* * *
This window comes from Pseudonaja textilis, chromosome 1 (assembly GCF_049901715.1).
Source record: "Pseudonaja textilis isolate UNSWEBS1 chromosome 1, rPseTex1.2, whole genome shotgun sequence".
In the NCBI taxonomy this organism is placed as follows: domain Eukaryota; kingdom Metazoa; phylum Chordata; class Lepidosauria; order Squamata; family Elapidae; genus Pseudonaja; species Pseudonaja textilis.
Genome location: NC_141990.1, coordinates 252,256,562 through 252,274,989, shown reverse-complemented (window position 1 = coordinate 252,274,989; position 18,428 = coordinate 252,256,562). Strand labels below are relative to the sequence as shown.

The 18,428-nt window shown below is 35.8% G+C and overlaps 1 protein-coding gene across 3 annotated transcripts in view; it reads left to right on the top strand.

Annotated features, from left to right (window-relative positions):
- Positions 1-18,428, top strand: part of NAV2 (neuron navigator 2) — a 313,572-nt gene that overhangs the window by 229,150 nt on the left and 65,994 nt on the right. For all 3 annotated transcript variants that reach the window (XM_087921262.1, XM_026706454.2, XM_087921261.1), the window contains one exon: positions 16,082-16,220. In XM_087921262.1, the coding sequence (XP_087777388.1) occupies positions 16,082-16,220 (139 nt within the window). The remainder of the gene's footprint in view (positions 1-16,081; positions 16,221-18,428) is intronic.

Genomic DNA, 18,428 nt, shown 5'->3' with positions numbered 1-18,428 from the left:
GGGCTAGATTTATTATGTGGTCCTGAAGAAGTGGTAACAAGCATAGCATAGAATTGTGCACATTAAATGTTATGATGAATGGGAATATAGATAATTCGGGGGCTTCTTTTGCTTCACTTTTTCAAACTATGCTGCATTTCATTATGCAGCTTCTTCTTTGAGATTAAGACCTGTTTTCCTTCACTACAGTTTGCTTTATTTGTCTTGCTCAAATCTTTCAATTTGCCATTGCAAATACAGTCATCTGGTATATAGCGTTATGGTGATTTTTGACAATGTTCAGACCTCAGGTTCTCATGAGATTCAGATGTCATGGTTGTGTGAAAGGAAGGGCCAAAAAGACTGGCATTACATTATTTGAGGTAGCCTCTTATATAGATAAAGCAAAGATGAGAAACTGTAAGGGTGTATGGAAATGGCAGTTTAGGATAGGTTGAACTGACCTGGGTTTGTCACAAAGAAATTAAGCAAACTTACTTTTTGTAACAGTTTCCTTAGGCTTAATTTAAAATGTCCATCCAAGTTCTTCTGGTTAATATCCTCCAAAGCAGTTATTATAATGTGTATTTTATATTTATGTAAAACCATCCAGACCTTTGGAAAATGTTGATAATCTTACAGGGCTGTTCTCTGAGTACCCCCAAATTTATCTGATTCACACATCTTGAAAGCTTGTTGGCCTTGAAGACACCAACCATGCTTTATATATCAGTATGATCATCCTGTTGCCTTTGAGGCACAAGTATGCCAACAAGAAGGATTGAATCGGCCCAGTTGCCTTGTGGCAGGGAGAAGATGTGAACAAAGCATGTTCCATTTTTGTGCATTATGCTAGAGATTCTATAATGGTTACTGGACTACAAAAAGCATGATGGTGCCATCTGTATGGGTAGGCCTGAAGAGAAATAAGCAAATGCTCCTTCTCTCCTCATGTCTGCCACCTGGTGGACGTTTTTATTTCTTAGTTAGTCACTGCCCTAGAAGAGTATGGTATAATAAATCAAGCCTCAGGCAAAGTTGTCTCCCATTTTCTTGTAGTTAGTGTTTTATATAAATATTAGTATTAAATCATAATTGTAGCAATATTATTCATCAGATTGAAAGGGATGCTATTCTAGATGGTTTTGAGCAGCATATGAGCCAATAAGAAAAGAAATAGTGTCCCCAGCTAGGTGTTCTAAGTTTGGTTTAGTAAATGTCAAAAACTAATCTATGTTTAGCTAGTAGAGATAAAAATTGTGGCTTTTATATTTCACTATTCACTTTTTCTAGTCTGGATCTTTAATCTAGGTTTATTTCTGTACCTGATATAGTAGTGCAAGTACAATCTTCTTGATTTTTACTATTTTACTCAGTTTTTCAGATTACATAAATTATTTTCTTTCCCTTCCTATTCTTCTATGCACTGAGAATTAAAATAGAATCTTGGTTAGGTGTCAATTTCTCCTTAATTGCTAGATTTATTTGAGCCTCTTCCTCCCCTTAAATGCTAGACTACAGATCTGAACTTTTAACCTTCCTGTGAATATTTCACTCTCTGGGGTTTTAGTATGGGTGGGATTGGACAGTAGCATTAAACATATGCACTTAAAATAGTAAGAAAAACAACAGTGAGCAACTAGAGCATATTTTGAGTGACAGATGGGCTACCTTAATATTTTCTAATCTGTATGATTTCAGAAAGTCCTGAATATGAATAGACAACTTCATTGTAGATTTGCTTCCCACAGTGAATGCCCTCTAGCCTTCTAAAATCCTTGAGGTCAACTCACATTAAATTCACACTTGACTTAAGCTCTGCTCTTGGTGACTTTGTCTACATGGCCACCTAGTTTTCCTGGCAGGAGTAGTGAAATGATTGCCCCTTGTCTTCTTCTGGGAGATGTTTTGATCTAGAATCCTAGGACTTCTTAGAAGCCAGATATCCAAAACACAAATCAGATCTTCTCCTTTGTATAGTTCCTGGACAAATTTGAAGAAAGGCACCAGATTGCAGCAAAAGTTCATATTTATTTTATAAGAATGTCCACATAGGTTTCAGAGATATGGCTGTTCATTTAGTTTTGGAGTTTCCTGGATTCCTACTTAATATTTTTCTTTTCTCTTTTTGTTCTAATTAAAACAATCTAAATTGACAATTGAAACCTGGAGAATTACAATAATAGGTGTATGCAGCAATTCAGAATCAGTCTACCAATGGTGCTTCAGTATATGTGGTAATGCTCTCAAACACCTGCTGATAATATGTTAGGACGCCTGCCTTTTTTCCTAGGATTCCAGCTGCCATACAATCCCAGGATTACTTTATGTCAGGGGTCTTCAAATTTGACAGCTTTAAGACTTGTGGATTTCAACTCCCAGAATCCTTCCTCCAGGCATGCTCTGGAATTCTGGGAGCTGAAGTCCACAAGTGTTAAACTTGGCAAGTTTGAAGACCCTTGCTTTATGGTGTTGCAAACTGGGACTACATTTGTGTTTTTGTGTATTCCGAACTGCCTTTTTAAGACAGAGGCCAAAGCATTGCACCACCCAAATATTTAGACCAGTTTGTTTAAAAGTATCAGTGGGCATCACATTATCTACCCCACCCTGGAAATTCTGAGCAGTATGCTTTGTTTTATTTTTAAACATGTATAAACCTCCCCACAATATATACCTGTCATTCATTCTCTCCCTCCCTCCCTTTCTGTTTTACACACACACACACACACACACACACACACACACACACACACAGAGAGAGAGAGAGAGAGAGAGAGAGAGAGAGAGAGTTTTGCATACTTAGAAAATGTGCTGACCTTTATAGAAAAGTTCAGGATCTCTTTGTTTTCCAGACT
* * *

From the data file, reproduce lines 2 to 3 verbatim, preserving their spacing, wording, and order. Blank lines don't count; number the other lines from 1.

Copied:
Source record: "Pseudonaja textilis isolate UNSWEBS1 chromosome 1, rPseTex1.2, whole genome shotgun sequence".
In the NCBI taxonomy this organism is placed as follows: domain Eukaryota; kingdom Metazoa; phylum Chordata; class Lepidosauria; order Squamata; family Elapidae; genus Pseudonaja; species Pseudonaja textilis.